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Summer has arrived, but not the kind of summer cherished by a transplanted Southern girl like Esther Gulli.
By Esther Gulli
About this time every year, I start to feel an undeniable sadness and longing. It's a problem of my own making, and it could easily be remedied by leaving Northern California, but it's not that easy now that I've put down roots here. There would be an all out mutiny in my house if that prospect was ever seriously considered.
Call it seasonal affective disorder for southern ex-pats. It's this time of year where the longing hits me hardest because of how much I miss a warm summer night. Imagine months of leaving the house at night without a jacket and sitting out on the front porch until bedtime, talking to your friends and neighbors, while perhaps even partaking of a frosty cold adult beverage. I miss that intense heat of a summer day that's only remedied by a jump in the pool or a quick escape to an air-conditioned house. I miss lightning bugs, the sounds of crickets at dusk and afternoon thunderstorms designed to give you the perfect excuse for having a lazy afternoon with a good book or a long nap, or if you're really lucky, both.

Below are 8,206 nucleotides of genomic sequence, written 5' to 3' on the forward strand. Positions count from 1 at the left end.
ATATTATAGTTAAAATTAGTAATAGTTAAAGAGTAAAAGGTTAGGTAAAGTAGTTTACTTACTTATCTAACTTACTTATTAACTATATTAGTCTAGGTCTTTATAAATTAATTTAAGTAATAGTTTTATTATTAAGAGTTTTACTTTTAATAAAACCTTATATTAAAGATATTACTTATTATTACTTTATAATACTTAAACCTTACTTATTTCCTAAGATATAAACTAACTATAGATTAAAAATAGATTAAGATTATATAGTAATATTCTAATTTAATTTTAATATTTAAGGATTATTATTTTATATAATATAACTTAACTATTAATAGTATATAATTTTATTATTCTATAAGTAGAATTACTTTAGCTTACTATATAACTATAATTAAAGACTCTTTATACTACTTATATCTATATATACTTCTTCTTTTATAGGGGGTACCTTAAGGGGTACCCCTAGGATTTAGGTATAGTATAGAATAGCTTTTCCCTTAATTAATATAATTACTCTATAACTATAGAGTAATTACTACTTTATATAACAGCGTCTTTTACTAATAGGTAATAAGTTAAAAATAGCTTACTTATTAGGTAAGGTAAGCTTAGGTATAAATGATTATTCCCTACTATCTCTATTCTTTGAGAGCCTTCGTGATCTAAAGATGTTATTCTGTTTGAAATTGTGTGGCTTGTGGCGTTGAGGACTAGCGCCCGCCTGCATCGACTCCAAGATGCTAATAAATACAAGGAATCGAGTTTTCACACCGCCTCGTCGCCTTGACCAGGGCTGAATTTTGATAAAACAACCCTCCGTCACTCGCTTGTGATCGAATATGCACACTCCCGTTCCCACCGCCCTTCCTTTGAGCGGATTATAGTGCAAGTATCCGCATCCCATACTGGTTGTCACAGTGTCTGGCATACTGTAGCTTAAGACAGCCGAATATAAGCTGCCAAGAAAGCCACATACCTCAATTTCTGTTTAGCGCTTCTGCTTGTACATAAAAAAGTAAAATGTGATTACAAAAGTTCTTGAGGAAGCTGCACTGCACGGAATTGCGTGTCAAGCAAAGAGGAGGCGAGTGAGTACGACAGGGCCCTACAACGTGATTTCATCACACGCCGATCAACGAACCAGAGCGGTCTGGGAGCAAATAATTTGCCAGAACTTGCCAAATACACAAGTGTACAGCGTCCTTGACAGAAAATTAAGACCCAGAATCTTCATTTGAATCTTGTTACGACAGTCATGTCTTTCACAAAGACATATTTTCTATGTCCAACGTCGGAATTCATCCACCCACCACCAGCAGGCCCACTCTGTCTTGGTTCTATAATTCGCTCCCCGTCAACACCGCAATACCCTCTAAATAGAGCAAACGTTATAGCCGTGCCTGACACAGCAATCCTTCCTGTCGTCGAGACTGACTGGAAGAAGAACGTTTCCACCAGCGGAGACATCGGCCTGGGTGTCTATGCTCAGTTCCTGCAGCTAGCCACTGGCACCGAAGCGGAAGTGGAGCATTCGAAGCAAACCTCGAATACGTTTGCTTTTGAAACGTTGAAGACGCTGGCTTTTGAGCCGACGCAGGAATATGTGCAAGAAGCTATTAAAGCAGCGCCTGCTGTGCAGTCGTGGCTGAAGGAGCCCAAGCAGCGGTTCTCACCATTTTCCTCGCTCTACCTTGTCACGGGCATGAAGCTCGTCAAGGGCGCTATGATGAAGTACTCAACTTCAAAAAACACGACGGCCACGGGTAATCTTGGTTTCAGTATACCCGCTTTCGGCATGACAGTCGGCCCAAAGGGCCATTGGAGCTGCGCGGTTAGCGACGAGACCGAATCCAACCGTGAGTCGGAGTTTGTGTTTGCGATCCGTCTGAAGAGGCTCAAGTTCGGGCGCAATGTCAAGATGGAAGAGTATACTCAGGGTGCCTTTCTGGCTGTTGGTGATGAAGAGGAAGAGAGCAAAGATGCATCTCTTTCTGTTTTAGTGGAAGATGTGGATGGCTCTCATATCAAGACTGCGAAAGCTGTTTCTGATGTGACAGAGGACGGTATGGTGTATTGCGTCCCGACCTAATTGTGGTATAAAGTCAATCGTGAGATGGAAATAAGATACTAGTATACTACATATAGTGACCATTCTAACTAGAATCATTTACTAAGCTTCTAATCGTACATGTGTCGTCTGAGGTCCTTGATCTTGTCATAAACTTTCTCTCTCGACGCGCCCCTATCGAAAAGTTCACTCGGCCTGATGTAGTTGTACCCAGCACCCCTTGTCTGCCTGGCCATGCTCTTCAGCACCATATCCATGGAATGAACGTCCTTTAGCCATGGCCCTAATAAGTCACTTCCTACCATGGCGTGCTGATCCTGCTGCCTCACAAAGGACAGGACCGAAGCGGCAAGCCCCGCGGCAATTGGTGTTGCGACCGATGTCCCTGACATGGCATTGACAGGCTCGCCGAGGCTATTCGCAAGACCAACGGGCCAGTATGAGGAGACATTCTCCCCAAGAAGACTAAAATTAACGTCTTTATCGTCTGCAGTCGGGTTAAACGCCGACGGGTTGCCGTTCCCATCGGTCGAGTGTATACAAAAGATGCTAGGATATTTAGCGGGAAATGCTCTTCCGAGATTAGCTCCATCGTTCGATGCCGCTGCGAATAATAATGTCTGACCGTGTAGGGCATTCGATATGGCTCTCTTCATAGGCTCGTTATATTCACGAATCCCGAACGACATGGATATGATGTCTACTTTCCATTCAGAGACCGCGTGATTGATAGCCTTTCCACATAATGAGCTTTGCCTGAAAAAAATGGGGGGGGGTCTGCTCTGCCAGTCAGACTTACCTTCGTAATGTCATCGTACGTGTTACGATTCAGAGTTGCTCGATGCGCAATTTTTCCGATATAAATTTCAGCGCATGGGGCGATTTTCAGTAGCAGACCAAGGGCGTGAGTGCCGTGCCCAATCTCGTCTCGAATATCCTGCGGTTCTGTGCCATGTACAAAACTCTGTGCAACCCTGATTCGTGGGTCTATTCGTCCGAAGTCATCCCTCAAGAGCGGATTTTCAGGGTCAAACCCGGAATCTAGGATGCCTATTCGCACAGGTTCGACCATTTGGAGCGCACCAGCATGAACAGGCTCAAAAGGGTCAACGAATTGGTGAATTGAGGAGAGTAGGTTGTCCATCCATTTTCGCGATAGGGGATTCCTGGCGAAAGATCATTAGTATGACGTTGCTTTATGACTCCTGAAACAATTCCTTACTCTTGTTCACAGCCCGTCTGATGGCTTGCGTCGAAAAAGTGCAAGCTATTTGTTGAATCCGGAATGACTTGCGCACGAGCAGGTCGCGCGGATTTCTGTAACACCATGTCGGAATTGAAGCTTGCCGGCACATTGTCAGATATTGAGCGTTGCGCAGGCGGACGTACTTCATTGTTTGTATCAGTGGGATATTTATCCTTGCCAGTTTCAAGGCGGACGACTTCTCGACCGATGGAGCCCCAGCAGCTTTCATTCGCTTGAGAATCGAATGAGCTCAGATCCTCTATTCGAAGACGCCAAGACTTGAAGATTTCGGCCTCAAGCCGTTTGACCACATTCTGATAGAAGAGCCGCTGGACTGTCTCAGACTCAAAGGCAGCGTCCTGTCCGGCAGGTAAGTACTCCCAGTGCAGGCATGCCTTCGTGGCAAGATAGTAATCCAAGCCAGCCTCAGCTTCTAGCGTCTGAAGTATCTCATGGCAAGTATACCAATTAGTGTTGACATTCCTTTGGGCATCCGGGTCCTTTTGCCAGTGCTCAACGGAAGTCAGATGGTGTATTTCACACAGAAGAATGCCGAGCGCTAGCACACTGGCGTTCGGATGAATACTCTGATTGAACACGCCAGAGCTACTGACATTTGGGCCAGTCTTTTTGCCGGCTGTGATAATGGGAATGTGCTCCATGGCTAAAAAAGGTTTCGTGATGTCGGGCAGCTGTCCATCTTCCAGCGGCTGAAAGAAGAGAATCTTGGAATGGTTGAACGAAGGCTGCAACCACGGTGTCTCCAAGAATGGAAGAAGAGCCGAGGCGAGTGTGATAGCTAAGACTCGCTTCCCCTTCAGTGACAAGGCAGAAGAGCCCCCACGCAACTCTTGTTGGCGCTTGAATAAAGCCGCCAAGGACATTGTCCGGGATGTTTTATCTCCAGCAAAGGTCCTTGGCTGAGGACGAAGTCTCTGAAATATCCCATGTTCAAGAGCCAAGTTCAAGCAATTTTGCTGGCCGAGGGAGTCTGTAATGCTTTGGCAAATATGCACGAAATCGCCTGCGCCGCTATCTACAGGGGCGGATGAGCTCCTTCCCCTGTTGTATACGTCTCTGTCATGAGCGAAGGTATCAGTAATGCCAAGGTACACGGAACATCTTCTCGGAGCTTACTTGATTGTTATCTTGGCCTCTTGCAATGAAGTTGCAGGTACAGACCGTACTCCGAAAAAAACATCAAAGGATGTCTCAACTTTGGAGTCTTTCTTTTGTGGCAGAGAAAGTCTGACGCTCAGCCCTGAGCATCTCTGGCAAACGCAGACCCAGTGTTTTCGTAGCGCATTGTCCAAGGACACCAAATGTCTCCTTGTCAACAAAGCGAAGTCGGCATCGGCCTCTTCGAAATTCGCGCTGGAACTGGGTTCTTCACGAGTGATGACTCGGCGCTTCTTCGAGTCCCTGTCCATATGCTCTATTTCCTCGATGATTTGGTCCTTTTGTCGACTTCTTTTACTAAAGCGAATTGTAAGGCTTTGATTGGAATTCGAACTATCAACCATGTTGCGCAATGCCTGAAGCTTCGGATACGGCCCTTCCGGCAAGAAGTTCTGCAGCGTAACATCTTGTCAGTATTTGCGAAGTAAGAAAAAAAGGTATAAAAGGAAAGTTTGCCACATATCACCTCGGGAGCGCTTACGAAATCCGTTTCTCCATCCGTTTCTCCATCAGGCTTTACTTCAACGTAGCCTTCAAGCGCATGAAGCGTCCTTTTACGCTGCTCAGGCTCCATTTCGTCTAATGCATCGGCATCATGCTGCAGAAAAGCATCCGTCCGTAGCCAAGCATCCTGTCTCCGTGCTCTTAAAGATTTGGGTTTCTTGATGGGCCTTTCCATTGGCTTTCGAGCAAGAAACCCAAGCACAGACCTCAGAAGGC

Today I'm missing the softball size tomatoes I used to get at Aunt Millie's house after a day at the lake. She'd slice some of those up to go on a BLT and then we'd have a little homemade peach ice cream to finish the supper off. Later, we'd drink iced tea and shell some beans and peas for the next day's dinner. Then we'd get up the next day and do it all again.
The first 34 years of my life were blessed with seasons, a way to mark the passage of time. There's something about our life here that feels like limbo to me. There's not enough variation in the weather to really notice when the seasons are changing. I don't know how people whose lives aren't driven by the school calendar even know when a year has passed. So for those of you who might not know, it's summer now.
With a Perspective, I'm Esther Gulli.